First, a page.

Olympians stormed the northwoods during the weekend before Labor Day. Starring Amber, who medaled in cane twirling, Katie, the champion thumb wrestler, Krista, the champion of hide and seek, Lynn, who competed in both low and high skipping events, and myself, a competitive guitar-athalon athlete, our three days in the woods near Akeley, Minnesota met all expectations for an eighth annual Girls Weekend Camping trip. There were mint Oreos, reduced fat Cheez-Its, cucumbers and hummus to eat. There were hand-crafted costumes, as well as matching medals and tank-tops for our promotional appearances. Most importantly, we had a scenic destination with a pristine lake on site.
When you spend your working days talking to people about how to clean up their waterways and how to fight problems like invasive species and algae blooms, it’s nice once in a while to visit a lake that seems to be perfect. There are only two docks on Spring Lake and both are far away from the cabins they serve. One of the cabins, site of our Olympic retreat, belongs to friend Katie’s grandparents, while another, about a mile away, is owned by her aunt and uncle who, it should be noted, cook an excellent fish dinner. Though we could see the lake from our campfire ring, it was a fifteen minute walk down to the water through the woods and once we were at the dock, both cabins were completely out of view.
Though the Spring Lake is small and fairly shallow, I was shocked to see crystal clear water when we first reached the dock. The water was so clear that, were it not for the reflection of sky and trees on its surface, one might walk straight into the lake, imagining it to be merely a meadow in the woods. The water was so clear that after we gathered and hauled two buckets to the cabin for dishwashing, we had to constantly remind one another which buckets were lake water and which were for drinking. The lake was so clear that we could see each and every fish that swam by, as well as copious amounts of native aquatic vegetation growing in the shallow water. For years I have heard it told that shallow lakes exist in one of two states, either clear and weedy, or murky and weed-free, but here in the metro area there are precious few examples of healthy and clear shallow lakes like the ones we see up north.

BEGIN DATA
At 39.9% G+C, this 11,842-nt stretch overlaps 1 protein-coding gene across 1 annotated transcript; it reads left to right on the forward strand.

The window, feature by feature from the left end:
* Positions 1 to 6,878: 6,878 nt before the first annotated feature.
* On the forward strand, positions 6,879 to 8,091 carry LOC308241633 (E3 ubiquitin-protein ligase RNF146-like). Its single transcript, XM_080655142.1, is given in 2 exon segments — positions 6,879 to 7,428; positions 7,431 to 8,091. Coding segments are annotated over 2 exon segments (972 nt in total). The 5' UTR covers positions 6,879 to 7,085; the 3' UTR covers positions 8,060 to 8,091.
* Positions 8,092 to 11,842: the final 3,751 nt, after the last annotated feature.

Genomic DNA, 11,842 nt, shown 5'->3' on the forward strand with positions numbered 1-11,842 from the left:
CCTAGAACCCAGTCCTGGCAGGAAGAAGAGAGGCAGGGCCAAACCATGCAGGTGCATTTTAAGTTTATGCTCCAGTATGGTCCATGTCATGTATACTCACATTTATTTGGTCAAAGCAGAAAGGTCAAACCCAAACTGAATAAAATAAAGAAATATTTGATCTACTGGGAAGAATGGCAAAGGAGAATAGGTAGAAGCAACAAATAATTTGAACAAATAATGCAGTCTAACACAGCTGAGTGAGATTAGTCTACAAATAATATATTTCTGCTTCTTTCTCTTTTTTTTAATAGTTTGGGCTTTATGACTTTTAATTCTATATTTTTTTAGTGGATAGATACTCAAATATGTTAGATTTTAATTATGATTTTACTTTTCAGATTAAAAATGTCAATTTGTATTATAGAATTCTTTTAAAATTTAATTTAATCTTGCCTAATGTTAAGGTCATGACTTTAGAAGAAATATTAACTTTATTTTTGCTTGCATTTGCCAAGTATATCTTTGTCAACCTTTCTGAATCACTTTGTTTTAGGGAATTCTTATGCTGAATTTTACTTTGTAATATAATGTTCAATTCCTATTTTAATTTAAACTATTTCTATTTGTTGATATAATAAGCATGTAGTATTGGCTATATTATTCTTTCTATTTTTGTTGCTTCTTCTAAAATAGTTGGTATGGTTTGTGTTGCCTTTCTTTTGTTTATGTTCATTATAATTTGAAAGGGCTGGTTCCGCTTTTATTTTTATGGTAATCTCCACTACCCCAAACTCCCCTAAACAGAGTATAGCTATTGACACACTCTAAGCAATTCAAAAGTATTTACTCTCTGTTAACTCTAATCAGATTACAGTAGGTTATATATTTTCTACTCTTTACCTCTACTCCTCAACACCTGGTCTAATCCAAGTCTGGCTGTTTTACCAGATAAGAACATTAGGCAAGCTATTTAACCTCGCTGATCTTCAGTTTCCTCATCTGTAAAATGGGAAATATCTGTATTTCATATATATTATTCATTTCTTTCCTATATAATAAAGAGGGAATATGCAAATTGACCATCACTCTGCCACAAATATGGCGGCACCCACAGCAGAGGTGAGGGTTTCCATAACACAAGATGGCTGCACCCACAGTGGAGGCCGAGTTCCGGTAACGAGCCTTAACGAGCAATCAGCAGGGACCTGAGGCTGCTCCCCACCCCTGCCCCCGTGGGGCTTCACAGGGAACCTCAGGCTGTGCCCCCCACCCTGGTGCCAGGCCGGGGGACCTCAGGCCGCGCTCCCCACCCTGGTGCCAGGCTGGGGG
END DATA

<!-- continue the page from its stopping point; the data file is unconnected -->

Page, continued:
We spent one afternoon floating in the lake, using inflatable rafts and life-jackets to suspend ourselves safely above the weeds. A few lilies grew around the dock and insects and snails crawled across the surface of their over-sized leaves. On the far side of the lake a beaver voiced its displeasure about our presence by slapping its tail loudly against the water every few minutes. Bam bam. Bam bam. After swimming for a while, we lay down on the deck and dozed in the sun while dragonflies zipped about overhead.
There are many reasons why little Spring Lake near Akeley is clear while most of the shallow lakes near us are not. For one, there is no development within several hundred feet of Spring Lake’s shoreline, just two cabins set far from the water with no sandy beaches and no grassy lakesides. In fact, these two cabins and a network of grassy trails are just about the only development in the lake’s entire watershed. In contrast, the lakes in and around the metro are surrounded by houses, roads, driveways, parks, businesses and farms. Around many, natural vegetation has given way to lawns and retaining walls, which offer the lakes little protection from runoff pollution and contribute to erosion and other problems. Oftentimes lakeshore landowners have removed aquatic vegetation to make pathways for swimming and boating, unknowingly loosening sediment from the lake bottom and creating space for invasive aquatic plants to take hold. Little by little these changes eat away at our lakes, until one day everything flips and a clear but plant-filled lake is suddenly opaque and covered in algae.
It was wonderful to visit Spring Lake last weekend, but the truth is that not everyone can have a private lake surrounded by acres of untouched forest. There are roughly 5.3 million people in Minnesota and even with an abundance of nearly 15,000 lakes, it still works out to be at least 356 people per lake. It is important to protect the places in our state and in our greater river basins where the water is still clear, but at the same time, we can and should continue working to improve our local lakes for the enjoyment of all.